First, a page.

Patrick Liederbach: The free-spirited runner

On a sunny day in downtown Detroit, a tall young man stands atop the abandoned, 18-story Michigan Train Depot. The wind, though barely registering on the ground, blows hard and fast on the roof, tousling his long blond hair.His friends, partaking in his forbidden tour of the once-famous train station, watch as he casually drives golf balls off the hulking, 230-foot-high structure. He is in his element, and they recognize it.

Meet Patrick Liederbach: Urban explorer, nature lover and one of the greatest runners in UDM history.

Liederbach could have chosen a big-name school like the University of Michigan, but decided to embrace the underdog role and challenge himself at UDM.

At Detroit, he has set numerous race records, been named to the all-Horizon League team in each of his first three years and also won the team MVP each time. But those kinds of accomplishments, while impressive to many, don't phase Liederbach. To him, they are just numbers on paper.

He is motivated by something different.

He doesn't want an ordinary life.

The thought of going through school, piling up debt and working a mindless job to pay off that debt scared him so much that he almost didn't come to UDM on a cross-country scholarship in 2007.

"For a while, I wanted to drop out of school and become a farmer, which was silly because I didn't know anything about farming," he said. "I still don't, really. I wanted it just because you could rely on yourself and it was the farthest thing from sitting in an office cubicle. The thought of that makes me sick."

Liederbach dislikes anything indoors. He loves being in nature, and that's a product of his upbringing.

Raised in northern Michigan – in Petoskey, a small, intimate city of about 6,000 people – Liederbach was born into a family that doesn't do things typically. His mother, Kathy, didn't even drive to the hospital when Patrick was born. It was right down the street, so she walked there, delivered her baby and walked home.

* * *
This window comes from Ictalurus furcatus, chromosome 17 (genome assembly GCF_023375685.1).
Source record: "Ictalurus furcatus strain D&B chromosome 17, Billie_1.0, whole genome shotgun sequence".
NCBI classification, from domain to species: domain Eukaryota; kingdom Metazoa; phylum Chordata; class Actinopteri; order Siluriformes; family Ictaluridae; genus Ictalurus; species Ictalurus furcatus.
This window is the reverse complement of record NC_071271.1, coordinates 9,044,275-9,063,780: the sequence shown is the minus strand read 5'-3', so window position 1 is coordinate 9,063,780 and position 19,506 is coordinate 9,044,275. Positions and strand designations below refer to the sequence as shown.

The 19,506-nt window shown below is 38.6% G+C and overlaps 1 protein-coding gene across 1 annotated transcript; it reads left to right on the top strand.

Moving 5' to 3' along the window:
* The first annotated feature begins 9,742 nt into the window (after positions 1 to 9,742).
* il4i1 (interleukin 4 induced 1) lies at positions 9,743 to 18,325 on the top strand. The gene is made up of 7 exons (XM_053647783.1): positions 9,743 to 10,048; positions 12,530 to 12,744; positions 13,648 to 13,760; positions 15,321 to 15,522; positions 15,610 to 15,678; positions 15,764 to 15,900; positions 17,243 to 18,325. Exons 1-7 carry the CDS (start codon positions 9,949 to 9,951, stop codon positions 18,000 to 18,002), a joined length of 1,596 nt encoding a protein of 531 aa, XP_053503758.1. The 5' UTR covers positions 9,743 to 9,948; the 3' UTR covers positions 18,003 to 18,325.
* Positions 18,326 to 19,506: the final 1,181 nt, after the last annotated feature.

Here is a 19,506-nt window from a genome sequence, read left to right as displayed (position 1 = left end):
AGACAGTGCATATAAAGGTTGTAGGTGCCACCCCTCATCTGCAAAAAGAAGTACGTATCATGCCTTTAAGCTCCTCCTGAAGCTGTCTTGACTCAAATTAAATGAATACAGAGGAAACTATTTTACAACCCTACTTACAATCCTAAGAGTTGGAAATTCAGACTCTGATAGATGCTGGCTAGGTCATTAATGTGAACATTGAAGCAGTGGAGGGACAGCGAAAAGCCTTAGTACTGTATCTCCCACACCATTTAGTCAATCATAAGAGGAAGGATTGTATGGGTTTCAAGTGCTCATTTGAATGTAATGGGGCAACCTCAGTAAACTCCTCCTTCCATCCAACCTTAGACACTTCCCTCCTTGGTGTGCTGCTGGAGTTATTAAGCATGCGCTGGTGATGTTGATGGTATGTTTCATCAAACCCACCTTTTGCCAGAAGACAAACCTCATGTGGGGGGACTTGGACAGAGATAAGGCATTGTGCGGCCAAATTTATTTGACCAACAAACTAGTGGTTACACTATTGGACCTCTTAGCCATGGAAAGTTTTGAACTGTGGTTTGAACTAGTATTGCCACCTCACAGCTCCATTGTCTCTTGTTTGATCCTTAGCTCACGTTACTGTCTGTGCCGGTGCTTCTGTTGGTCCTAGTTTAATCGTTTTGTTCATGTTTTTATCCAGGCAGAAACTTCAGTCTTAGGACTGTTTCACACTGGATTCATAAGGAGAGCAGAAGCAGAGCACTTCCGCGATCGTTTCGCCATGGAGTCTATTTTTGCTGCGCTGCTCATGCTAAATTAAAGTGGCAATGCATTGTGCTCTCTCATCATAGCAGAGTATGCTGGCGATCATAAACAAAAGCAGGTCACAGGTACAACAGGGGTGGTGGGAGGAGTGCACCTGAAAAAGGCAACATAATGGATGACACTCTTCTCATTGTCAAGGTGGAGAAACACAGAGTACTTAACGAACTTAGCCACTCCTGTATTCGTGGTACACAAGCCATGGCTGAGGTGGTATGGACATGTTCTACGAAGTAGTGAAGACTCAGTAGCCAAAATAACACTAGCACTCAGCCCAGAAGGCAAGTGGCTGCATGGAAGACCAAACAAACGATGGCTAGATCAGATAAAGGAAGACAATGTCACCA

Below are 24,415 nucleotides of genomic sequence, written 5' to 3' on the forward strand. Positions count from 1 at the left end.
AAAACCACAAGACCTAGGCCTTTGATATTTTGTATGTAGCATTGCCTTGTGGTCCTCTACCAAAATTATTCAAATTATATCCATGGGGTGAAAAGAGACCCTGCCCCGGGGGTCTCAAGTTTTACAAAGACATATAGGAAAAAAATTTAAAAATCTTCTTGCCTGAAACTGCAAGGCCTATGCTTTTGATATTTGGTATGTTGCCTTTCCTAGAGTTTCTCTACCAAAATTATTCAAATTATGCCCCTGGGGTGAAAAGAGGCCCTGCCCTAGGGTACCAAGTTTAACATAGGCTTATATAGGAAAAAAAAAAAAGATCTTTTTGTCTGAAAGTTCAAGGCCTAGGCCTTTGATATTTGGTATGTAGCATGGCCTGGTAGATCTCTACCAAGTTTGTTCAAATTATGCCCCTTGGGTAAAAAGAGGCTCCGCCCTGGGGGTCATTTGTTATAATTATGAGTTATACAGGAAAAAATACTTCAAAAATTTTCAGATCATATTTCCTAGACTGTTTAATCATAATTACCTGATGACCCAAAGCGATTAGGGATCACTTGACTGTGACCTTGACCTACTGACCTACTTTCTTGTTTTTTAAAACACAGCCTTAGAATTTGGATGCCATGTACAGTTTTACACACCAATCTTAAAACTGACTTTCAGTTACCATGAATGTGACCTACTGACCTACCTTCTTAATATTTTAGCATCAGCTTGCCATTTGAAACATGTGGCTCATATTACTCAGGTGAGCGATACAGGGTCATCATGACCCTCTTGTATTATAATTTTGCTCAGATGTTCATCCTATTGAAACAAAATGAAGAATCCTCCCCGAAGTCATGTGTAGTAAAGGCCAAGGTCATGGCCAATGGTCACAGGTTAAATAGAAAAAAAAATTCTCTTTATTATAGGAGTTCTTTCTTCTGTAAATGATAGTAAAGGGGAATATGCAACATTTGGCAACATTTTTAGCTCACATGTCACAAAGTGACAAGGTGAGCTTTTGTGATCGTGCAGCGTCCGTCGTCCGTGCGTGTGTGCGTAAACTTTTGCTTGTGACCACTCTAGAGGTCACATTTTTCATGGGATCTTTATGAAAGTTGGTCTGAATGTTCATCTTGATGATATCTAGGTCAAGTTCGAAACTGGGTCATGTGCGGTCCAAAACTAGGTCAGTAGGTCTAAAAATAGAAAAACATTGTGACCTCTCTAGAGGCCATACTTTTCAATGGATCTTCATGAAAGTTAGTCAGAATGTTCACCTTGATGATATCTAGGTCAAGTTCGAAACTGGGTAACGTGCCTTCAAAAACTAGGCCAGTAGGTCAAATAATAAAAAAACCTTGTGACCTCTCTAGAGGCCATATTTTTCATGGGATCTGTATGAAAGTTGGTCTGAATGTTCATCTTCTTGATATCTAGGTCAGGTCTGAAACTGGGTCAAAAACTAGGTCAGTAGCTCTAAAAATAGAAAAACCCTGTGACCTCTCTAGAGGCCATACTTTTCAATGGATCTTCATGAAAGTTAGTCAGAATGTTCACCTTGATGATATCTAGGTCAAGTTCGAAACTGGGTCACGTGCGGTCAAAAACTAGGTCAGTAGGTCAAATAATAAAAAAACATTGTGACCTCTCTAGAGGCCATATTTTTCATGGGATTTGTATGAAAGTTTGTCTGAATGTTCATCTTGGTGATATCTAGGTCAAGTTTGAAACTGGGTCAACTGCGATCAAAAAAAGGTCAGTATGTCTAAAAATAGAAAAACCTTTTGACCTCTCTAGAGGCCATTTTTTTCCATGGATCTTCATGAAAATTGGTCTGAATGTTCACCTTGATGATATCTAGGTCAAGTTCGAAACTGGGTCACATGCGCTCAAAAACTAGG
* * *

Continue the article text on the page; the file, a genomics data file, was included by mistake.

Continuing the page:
Because his mother was a teacher and his father, Fred, an accountant who made his own hours, their family often travelled during the summer.

Liederbach remembers piling into the family minivan to take trips throughout the U.S. He has visited all but four states, and plans to see the rest soon.

When he did stay home, he was rarely in the house.

His summer days were – and still are – spent jumping off the breakwall into the harbor of Grand Traverse Bay and biking along the many trails near his home. His parents, in fact, met on a cross-country bike tour.

Liederbach also likes music, and plays a variety of instruments, including Native American wood flutes, guitar and saxophone. He is currently teaching himself harmonica.

It doesn't take much to make him happy.

"I was trying to think earlier this year about my favorite things in the world, and I think at the top of the list would be good views," he said. "They cleanse your soul, and you can just be at peace."